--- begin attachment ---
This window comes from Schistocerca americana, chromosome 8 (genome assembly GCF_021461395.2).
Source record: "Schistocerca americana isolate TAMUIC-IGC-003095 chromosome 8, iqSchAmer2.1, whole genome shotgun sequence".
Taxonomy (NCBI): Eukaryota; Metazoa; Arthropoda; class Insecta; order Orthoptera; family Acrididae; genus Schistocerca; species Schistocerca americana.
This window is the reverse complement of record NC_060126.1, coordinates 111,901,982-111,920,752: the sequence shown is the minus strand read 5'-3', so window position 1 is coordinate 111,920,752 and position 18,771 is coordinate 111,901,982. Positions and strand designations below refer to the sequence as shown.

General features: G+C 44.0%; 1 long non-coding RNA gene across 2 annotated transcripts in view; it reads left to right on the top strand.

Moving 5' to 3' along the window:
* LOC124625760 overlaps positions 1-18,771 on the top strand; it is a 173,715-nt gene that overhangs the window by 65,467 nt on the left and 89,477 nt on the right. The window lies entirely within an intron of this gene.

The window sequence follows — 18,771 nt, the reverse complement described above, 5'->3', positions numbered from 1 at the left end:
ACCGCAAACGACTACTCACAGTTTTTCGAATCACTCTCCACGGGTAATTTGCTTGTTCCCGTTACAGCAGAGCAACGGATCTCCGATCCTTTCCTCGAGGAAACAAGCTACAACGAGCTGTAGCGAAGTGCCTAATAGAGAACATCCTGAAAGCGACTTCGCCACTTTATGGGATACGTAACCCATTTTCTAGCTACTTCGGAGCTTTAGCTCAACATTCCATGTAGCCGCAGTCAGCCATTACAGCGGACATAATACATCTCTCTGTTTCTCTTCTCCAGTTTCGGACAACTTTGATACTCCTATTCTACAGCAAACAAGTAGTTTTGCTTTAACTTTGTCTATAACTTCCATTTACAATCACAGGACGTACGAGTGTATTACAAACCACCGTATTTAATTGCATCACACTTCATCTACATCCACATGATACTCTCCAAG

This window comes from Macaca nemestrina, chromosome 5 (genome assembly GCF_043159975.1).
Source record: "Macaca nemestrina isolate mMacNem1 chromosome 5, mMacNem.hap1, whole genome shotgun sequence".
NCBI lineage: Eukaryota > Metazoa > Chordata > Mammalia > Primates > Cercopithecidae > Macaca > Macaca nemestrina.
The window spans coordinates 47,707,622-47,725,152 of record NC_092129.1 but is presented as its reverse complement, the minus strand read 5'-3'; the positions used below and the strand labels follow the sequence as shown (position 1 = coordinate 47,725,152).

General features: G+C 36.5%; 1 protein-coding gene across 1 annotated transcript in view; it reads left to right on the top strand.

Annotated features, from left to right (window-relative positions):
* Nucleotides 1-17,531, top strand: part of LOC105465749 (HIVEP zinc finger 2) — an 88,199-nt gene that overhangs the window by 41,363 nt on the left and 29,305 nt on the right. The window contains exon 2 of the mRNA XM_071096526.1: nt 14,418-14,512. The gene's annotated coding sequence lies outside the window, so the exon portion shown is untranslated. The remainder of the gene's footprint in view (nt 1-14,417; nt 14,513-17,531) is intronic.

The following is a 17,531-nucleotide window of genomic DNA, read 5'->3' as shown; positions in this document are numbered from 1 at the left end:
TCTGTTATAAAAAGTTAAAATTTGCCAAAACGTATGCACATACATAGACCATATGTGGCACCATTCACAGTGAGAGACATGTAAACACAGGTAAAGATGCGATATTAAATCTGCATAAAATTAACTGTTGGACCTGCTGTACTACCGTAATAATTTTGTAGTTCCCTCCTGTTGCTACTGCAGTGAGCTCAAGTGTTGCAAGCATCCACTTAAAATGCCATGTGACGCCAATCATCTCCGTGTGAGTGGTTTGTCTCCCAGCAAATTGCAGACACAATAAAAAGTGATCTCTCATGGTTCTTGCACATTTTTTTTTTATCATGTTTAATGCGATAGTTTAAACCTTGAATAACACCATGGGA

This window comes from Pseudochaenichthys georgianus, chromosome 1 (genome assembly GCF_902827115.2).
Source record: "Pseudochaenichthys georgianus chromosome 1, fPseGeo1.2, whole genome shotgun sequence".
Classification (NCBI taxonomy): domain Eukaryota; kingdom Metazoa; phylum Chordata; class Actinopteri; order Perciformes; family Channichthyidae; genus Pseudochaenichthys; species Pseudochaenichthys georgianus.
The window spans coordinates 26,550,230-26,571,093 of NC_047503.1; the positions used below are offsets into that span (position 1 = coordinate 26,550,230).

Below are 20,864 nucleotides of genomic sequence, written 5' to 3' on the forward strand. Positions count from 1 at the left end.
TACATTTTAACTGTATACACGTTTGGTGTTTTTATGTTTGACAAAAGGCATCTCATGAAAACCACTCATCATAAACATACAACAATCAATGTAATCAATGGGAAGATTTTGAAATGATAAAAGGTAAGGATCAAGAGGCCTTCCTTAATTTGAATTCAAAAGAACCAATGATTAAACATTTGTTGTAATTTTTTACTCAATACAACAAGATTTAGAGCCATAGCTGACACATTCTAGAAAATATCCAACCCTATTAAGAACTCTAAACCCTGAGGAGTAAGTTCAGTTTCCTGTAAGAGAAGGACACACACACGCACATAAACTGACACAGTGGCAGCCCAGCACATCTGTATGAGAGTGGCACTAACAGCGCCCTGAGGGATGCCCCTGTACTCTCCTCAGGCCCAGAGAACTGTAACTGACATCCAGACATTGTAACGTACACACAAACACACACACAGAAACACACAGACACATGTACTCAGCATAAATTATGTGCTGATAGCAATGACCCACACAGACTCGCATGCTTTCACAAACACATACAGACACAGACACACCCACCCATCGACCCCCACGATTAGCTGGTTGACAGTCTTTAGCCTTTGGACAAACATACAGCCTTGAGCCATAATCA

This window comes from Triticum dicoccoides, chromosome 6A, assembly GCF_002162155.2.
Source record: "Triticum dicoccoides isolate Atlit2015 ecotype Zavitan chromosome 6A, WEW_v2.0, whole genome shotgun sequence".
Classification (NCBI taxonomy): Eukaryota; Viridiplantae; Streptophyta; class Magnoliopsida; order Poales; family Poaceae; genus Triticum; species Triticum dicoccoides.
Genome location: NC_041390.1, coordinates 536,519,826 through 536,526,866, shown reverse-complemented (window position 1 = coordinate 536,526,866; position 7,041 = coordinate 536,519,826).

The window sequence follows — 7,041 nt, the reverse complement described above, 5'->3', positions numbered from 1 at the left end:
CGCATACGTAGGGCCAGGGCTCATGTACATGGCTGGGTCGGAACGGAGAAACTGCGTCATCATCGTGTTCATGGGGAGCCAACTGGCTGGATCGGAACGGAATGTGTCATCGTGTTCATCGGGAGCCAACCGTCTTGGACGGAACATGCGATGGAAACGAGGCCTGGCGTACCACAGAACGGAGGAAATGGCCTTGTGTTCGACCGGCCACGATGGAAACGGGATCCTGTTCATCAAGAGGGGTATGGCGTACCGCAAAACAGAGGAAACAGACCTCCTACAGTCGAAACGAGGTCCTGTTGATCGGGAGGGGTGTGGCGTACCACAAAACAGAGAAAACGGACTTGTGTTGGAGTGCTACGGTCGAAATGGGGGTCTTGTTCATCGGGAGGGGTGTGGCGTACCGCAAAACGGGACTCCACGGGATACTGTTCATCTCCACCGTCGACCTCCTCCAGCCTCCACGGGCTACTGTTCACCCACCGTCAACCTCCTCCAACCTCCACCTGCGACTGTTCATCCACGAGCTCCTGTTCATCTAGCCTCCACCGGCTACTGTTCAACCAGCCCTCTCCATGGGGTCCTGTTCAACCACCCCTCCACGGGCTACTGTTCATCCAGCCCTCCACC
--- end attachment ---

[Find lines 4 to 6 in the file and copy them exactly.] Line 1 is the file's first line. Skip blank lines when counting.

This window is the reverse complement of record NC_060126.1, coordinates 111,901,982-111,920,752: the sequence shown is the minus strand read 5'-3', so window position 1 is coordinate 111,920,752 and position 18,771 is coordinate 111,901,982. Positions and strand designations below refer to the sequence as shown.

General features: G+C 44.0%; 1 long non-coding RNA gene across 2 annotated transcripts in view; it reads left to right on the top strand.

Moving 5' to 3' along the window: